I was wrong. Laughably wrong. I say this not in shame but with a smile on my face. A big, Halo ring sized smile. After the lackluster Sea of Thieves release back in March, I was convinced that Microsoft is backing out of strong single-player experiences and sticking with shallow, more group focused titles to push Game Pass forward. While we’re still a bit light on Microsoft exclusive titles per say, the Xbox brand seems ready to cater to all types of gamers after this years show.
First off, Microsoft bought Ninja Theory. Yes, you read that right. The developers of the excellent Hellblade: Senua’s Sacrifice and the criminally overlooked DmC: Devil May Cry reboot is now under the wing of Phil Spencer and team. We’ve no clue what the team is working on, but we can expect it to be a fantastic single-player experience.
Sekiro: Shadows Die Twice, Square’s Kingdom Hearts 3 and the surprise port of NieR: Automata are great ways to cater to solo players as well, even if these are third-party titles. That’s not to mention the Tales of Vesperia remaster, a port of a title in a series that has minimal history on Xbox hardware. It’s great to see Phil pulling some massive titles with his visits to Japanese studios. We also got to see more of the Ori sequel, alongside footage of Shadow of the Tomb Raider and a Cuphead expansion! Single-player Xbox gamers have a lot to look forward to, especially with the push for strong new titles on Game Pass.
Of course, we expected games like Halo, Gears, and Forza, though franchise fans should be ready for a different take on the former two. Halo Infinite almost looks like a reboot of Master Chief’s story, and we know the multiplayer portion of 343’s games take place on the massive Infinity ship. These facts lead me to believe that Infinite will be some sort of multiplayer, shared-world experience. Maybe a service game like Destiny or Anthem?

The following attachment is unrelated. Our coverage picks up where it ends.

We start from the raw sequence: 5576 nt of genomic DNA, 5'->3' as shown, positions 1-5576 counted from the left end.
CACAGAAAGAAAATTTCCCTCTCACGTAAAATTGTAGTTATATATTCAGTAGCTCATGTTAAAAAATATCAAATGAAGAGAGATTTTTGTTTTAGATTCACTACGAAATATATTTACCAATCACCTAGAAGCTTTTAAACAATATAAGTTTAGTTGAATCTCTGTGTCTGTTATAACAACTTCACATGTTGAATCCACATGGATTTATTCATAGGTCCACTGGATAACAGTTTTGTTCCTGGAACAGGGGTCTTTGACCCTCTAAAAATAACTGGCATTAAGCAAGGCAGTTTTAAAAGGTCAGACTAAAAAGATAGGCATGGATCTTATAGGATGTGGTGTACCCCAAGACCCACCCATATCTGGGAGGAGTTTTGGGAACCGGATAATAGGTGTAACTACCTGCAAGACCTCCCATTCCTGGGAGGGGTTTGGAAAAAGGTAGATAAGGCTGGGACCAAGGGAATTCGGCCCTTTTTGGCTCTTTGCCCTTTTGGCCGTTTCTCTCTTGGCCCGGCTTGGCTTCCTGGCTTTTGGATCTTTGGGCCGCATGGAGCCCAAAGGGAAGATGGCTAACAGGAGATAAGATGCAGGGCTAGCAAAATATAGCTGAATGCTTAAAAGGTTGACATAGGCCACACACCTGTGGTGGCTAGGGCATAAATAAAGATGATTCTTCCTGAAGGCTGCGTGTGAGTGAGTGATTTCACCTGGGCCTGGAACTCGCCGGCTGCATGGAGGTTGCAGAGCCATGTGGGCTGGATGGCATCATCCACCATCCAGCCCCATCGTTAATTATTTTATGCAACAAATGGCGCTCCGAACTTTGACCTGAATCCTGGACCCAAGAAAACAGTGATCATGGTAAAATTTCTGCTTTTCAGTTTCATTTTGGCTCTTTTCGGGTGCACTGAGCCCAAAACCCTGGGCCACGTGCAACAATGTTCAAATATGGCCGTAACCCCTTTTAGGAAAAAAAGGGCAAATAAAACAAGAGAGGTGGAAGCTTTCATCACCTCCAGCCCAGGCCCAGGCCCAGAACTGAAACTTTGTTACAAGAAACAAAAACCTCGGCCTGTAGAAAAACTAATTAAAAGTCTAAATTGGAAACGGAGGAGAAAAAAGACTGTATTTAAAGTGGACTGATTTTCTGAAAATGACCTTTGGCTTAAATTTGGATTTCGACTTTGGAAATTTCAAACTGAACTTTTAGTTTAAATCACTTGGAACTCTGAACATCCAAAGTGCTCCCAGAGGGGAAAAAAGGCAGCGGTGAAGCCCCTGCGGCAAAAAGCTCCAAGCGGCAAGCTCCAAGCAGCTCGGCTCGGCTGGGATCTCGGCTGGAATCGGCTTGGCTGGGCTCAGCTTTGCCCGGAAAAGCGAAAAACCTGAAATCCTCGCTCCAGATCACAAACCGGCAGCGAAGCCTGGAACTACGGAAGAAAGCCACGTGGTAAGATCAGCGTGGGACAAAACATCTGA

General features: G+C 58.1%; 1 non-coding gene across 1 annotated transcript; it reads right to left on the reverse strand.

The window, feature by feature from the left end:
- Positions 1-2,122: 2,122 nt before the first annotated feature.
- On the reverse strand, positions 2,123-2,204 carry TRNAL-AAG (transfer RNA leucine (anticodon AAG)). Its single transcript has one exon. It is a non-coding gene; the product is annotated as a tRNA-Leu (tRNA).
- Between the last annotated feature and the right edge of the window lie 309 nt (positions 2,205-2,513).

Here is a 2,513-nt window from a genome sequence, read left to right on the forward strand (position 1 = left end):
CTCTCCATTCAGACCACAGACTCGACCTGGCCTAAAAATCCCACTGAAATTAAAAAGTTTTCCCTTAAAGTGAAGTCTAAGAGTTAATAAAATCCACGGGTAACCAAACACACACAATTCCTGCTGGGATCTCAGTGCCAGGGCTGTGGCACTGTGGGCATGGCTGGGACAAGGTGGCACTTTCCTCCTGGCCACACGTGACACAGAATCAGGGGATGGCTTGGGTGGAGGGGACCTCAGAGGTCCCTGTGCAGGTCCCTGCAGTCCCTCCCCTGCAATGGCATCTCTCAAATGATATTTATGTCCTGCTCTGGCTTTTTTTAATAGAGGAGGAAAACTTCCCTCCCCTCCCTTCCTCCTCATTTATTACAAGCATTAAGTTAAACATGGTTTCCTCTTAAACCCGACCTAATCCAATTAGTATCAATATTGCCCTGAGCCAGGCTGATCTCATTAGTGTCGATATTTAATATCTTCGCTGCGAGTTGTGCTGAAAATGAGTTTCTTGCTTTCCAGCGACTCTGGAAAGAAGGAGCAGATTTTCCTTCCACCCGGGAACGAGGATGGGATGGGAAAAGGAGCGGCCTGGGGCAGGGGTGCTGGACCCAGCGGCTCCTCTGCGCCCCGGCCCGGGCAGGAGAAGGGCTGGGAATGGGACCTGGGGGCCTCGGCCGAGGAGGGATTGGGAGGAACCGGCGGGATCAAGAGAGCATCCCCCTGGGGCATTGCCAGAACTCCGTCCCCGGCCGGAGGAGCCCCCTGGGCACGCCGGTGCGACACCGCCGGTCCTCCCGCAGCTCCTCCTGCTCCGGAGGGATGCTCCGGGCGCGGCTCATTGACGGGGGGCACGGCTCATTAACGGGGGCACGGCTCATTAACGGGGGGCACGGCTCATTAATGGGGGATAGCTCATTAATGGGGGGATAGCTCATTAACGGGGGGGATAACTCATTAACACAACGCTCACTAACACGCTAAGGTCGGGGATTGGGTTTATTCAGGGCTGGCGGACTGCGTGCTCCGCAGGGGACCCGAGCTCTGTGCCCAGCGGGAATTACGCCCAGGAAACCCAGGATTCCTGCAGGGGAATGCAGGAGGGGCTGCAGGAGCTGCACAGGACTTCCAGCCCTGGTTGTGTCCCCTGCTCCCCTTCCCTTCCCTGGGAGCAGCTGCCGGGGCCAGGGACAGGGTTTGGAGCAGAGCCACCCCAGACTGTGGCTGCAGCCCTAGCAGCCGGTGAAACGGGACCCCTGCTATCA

Gears 5 is continuing the new trilogy established with the fourth game, but we’re also getting two brand-new twists on the formula. Gears Tactics is an XCOM style game set in the post-apocalyptic universe. It’s nice to see Gears from a perspective other than over-the-shoulder of a hulking mass of a person. Gears Pop! was also teased as a blend of the popular Xbox franchise in the style of FunkoPop! collectibles. I have no idea what that’s about, but I won’t shun creative ideas before I see them.
Now, I’ve seen a lot of talk on how Microsoft’s E3 conference isn’t as great as we say. They say you can pull out the third-party games and Xbox has the same stuff we always see. Yes, this is true, but to say that is to look at E3 conferences in a very narrow sense.
While they may not be first-party exclusives, it’s crucial for Microsoft to present titles like Metro: Exodus, Devil May Cry 5, and The Division 2. In doing so, gamers associate the Xbox branding with these names. A majority of the titles shown aren’t coming until next year, and Microsoft has a lackluster fall season this year. Yet, when we hear talk of Cyberpunk 2077 and other trailers shown, we’ll think of them on the Xbox platform. There is a reason we’re saying the Xbox conference was fantastic, and that’s because it was.
At an E3 conference, it’s not just about the games that release on the console – though that is important – it’s about which company has the most mindshare in your brain. First impressions are essential, and we’ll remember all the studios Microsoft acquired, the titles they revealed, and the games we saw first at their show. Phil and team accomplished something this year that we thought impossible: putting Xbox back in the forefront of gamers’ minds.
Microsoft still has a ways to go with the Xbox branding, but E3 2018 has shown that Phil is ready for the future. The seeds have been planted. Game Pass isn’t going to be a way to push insubstantial releases. New studios are in-house and working on some exciting projects. Plus, Phil made a point to mention they are working on next-gen hardware. He knows this generation has been “lost.” Instead, Xbox is proving they will be a force to reckon with very soon. It’s time to do what all Microsoft divisions have always done best: ignore the present and lead us into the future.